The startup launch is a thrilling time for tech entrepreneurs. It is crucial to have a solid legal foundation to protect your Intellectual Property and technology innovation as you embark on this journey. Unfortunately, many tech startups fail to realize how important an effective IP strategy can be in generating revenue and commercial success. These are the top do’s and don’ts for IP protection for tech startups.

1. Avoid public disclosure of your invention.

A tech startup can be exposed to the public about your invention. However, tech startups need to be cautious about disclosing their innovation to the public.

Avoid Research and Development in the Open.

With the rise of co-working spaces, it is essential to avoid conducting research and development in the open. Many developers don’t realize that R&D done in the open can lead to loss of patent protection in many countries. Although the United States allows a one-year grace period to file for patent protection, it’s best to avoid public R&D.

Do not discuss future innovations plans.

Even after a startup file a patent application, it’s essential to keep discussions or presentations on the subject matter. Future innovations can be discussed in brainstorming sessions, but this could be considered a public disclosure and prevent patent protection. This undesirable outcome can be avoided by tech startups simply refusing to participate in future innovation discussions. You can state if asked that a patent application has been filed to protect the invention. Once it is filed, you will be glad to discuss it.

Don’t Announce Your Innovation Too Soon.

Don’t reveal your innovation

Tech entrepreneurs often risk revealing their innovations too soon, especially when meeting with potential investors. To protect its IP, a tech startup must file its innovation with the USPTO immediately, preferably before investors’ meetings.

 2. Know which IP type offers the best protection.

A tech startup must be familiar with the protections provided by various IP options before embarking on any IP strategy. I can generally be classified as one of these:

  • A patent protects your idea.
  • Copyright protects the expression of ideas and requires memorialization in a tangible medium.
  • Trademark protects the name or logo and acts as an identifier for the origin of the products or services associated with it.
  • Trade Secret protects any proprietary or confidential information.

Tech startups must first understand the intangible assets they want to protect and choose which IP regime to use. For example, it is essential to decide whether to pursue a patent strategy or trade secret protection if the goal is to protect an innovative concept. Each type of IP is unique, so pursuing the wrong IP can put your product at risk. It is best to consult an IP attorney.

3. Ensure that proper IP agreements are in place.

These are IP agreements every tech startup should think about putting in.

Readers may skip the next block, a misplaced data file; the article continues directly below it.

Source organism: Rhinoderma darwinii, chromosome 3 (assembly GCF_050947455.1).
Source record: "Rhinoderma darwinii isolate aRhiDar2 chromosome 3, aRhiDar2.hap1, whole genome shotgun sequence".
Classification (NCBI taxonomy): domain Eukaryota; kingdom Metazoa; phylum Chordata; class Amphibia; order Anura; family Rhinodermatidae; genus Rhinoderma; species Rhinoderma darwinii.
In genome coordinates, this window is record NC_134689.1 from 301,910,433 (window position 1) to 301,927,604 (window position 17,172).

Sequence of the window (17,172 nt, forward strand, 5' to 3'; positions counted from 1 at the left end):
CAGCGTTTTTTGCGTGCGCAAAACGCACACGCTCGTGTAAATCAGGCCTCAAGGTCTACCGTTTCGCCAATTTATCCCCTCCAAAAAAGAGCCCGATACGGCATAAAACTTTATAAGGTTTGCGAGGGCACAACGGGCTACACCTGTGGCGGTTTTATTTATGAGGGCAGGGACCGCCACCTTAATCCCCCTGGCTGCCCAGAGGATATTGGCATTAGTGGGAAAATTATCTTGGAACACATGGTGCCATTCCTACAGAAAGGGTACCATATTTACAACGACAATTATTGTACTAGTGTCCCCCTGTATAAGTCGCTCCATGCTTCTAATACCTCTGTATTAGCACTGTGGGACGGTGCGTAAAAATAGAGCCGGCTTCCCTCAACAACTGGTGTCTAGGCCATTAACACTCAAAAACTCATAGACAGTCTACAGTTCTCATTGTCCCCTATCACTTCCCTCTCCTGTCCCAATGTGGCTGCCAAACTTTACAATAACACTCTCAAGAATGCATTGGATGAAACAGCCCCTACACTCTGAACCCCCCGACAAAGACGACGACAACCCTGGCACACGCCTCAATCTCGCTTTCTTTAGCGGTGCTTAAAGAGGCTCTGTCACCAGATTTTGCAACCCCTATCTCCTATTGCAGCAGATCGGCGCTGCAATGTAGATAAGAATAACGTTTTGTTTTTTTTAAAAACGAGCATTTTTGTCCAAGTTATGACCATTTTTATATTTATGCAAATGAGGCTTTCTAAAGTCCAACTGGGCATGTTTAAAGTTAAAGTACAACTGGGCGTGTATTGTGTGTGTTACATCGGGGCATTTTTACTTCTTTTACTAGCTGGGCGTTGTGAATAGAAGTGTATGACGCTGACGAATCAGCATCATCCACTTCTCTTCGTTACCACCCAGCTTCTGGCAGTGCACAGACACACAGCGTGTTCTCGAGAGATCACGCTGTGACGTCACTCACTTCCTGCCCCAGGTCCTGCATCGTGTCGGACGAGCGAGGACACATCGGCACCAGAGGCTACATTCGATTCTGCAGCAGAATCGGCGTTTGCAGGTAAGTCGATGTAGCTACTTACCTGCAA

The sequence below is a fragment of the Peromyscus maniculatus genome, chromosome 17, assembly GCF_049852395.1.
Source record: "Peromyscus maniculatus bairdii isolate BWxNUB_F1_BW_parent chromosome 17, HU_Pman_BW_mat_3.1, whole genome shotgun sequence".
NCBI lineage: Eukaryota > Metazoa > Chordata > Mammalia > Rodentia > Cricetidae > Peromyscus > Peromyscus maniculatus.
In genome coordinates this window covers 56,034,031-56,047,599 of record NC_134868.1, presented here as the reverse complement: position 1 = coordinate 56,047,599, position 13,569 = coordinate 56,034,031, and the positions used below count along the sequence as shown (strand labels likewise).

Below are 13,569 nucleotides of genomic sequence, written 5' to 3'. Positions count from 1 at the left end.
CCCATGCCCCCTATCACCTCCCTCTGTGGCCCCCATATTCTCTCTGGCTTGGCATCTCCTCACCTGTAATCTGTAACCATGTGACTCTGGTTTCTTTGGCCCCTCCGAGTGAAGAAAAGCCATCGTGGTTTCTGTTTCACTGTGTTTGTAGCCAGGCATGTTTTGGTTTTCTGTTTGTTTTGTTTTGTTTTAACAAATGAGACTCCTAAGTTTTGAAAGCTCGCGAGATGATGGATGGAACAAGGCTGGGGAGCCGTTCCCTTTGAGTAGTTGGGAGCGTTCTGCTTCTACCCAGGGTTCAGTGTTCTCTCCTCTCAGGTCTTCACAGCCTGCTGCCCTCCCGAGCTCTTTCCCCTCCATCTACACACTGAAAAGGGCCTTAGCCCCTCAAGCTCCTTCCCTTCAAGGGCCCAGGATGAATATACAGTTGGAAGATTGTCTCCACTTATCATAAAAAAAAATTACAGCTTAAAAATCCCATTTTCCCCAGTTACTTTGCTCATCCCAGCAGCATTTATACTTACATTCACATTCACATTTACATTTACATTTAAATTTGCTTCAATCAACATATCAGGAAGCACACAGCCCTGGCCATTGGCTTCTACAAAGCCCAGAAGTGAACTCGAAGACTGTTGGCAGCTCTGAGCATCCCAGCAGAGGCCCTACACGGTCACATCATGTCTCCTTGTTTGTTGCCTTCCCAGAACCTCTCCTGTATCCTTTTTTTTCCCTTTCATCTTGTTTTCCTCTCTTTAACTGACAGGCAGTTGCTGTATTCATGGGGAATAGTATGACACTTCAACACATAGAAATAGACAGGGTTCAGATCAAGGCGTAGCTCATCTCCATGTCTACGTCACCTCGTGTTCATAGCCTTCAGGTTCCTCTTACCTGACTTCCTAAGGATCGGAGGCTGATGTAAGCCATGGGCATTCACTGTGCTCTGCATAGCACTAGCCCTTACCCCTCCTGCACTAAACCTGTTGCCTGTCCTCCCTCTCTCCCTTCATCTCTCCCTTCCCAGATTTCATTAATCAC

IP Agreements

Venture capitalists often look to the value of a company’s IP portfolio as a way to attract capital. All relevant IP should be assigned immediately after incorporation or formation to ensure that the company owns all IP assets. This will ensure that all IP assets are with the company and prevent IP from being transferred to another competitor or licensed by disgruntled employees.

Contractor Agreements


When using vendors or contractors, it is essential to include a clause in the agreement that will assign any IP created during their engagement to the company and any IP related to that engagement. Software code, graphics, and logos are all possible IP. It is essential to sign the agreement as soon as the contractor or vendor is hired. Startups should always use agreements with third parties to ensure that they have all contracts with the same terms.

Customer Agreements

All written agreements that affect the ownership or confidentiality of your IP are essential. These agreements include those that document your sales to customers. Customer agreements are subject to the same IP ownership issues that vendor agreements. It would also be wise to get customers to agree to any modification, improvement, or change to the IP they use.

Employment Agreement With Invention Assignment Clause

This clause states that the condition of employment requires that all work performed within the scope and responsibility of the employee’s employment be assigned to the company. The assignment clause in the employment agreement protects the company from losing the IP if the employee leaves before the agreement is executed.

These IP agreements will make it easier for the startup to avoid the most common legal pitfalls and position the company for future growth, investment, and long-term success.

 4. Ensure your domain name and trademark are accessible

Tech startups need to ensure that domain names are available immediately before they consider trademarking the product. This will ensure that you make the most of your marketing dollars, time, and effort. In addition, tech startups should consider both the trademark and domain name. A trademark that is not readily associated with your product or domain name can be a problem.

A clearance study is essential before you spend resources on a branding campaign. It would be costly and regrettable if you found out later that a competitor has the same trademark for an app similar to yours.